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Integumentary Function:
K.B. is a 40-year-old white female with a 5-year history of psoriasis. She has scheduled an appointment with her dermatologist due to another relapse of psoriasis. This is her third flare-up since a definitive diagnosis was made. This outbreak of plaque psoriasis is generalized and involves large regions on the arms, legs, elbows, knees, abdomen, scalp, and groin. K.B. was diagnosed with limited plaque-type psoriasis at age 35 and initially responded well to topical treatment with high-potency corticosteroids. She has been in remission for 18 months. Until now, lesions have been confined to small regions on the elbows and lower legs.
Case Study Questions
1. Name the most common triggers for psoriasis and explain the different clinical types.
2. There are several types of treatments for psoriasis, explain the different types and indicate which would be the most appropriate approach to treat this relapse episode for K.B. Also include non-pharmacological options and recommendations.
3. Included in question 2
4. A medication review and reconciliation are always important in all patient, describe and specify why in this particular case is important to know what medications the patient is taking?
5. What others manifestation could present a patient with Psoriasis?

Sensory Function:
C.J. is a 27-year-old male who started to present crusty and yellowish discharged on his eyes 24 hours ago. At the beginning he thought that washing his eyes vigorously the discharge will go away but by the contrary increased producing a blurry vision specially in the morning. Once he clears his eyes of the sticky discharge her visual acuity was normal again. Also, he has been feeling throbbing pain on his left ear. His eyes became red today, so he decided to consult to get evaluated. On his physical assessment you found a yellowish discharge and bilateral conjunctival erythema. His throat and lungs are normal, his left ear canal is within normal limits, but the tympanic membrane is opaque, bulging and red.
Case Study Questions
1. Based on the clinical manifestations presented on the case above, which would be your eyes diagnosis for C.J. Please name why you get to this diagnosis and document your rational.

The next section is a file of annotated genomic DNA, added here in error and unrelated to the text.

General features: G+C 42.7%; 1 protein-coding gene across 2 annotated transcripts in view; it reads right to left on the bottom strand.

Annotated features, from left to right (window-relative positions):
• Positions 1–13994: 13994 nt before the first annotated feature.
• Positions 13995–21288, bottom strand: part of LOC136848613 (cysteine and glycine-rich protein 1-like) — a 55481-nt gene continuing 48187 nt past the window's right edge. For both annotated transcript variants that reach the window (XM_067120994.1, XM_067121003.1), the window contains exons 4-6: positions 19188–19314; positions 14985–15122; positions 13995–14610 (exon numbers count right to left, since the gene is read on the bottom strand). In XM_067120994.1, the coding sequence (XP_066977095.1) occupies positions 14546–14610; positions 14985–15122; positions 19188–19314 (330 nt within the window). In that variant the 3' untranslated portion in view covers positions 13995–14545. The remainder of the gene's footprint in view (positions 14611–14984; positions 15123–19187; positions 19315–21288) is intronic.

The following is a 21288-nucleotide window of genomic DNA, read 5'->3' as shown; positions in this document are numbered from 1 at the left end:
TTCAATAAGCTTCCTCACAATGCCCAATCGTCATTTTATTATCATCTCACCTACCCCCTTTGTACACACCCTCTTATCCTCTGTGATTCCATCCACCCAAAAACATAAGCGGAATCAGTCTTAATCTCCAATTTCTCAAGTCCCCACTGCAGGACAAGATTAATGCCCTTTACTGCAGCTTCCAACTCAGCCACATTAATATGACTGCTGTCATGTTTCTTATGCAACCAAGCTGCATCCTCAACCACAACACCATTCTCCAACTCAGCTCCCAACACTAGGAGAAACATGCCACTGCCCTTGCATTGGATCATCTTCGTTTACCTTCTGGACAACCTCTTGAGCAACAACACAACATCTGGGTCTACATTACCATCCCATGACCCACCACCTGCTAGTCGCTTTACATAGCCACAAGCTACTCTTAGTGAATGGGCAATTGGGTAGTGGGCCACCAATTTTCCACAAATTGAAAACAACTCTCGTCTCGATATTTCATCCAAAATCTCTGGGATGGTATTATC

2. With no further information would you be able to name the probable etiology of the eye affection presented? Viral, bacterial, allergic, gonococcal, trachoma. Why and why not.
3. Based on your answer to the previous question regarding the etiology of the eye affection, which would be the best therapeutic approach to C.J problem.

Submission Instructions:
• You must complete both case studies.
• Your initial post should be at least 500 words per case study, formatted and cited in current APA Paper Writing Service by Expert Writers Pro Paper Help: Essay Writing Service Paper Writing Service by Essay Pro Paper Help: Essay Writing Service style with support from at least 2 academic sources

Integumentary Function

Case Study Questions

Name the most common triggers for psoriasis and explain the different clinical types.

The most common triggers for psoriasis include:

Infection: This is the most common trigger, and can be caused by a variety of infections, including strep throat, gut infections, and respiratory infections.
Stress: Stress can also trigger psoriasis, and it is thought to do so by activating the immune system.
Medications: Certain medications, such as lithium, antimalarial drugs, and beta-blockers, can trigger psoriasis.
Environmental factors: Exposure to cold weather, dry skin, and sunlight can also trigger psoriasis.

The different clinical types of psoriasis include:

Plaque psoriasis: This is the most common type of psoriasis, and is characterized by raised, red patches of skin that are covered with silvery-white scales.
Guttate psoriasis: This type of psoriasis is characterized by small, red dots that appear on the skin. It is often triggered by a strep throat infection.
Erythrodermic psoriasis: This is a severe form of psoriasis that can cover the entire body. It is characterized by red, inflamed skin that is often covered with scales.
Inverse psoriasis: This type of psoriasis occurs in the folds of the skin, such as the armpits and groin. It is characterized by red, smooth skin that may be moist or weepy.
Pustular psoriasis: This type of psoriasis is characterized by the formation of pustules, or small, pus-filled bumps. It can be a severe form of psoriasis.

There are several types of treatments for psoriasis, including:

Online Write My Essay For Me Help From The Best Academic Writing Website – Topical treatments: These treatments are applied directly to the skin, and include corticosteroids, vitamin D analogues, and retinoids.
Phototherapy: This treatment involves exposing the skin to ultraviolet light.
Systemic medications: These medications are taken by mouth or injection, and include methotrexate, cyclosporine, and acitretin.
Biologic medications: These medications are a newer type of treatment that targets the immune system.

The most appropriate approach to treat K.B.’s relapse episode will depend on the severity of her psoriasis. If her psoriasis is mild, she may be able to control it with topical treatments. If her psoriasis is more severe, she may need to take oral or injectable medications.

Non-pharmacological options: There are also a number of non-pharmacological options that can help to manage psoriasis, such as:

Keeping the skin moist: This can help to reduce scaling and itching.
Avoiding triggers: This includes avoiding infections, stress, and environmental factors that can trigger psoriasis.
Eating a healthy diet: Eating a healthy diet can help to improve overall health and well-being, which can also help to improve psoriasis.
Getting enough sleep: Getting enough sleep can help to reduce stress and improve overall health, which can also help to improve psoriasis.

Included in question 2.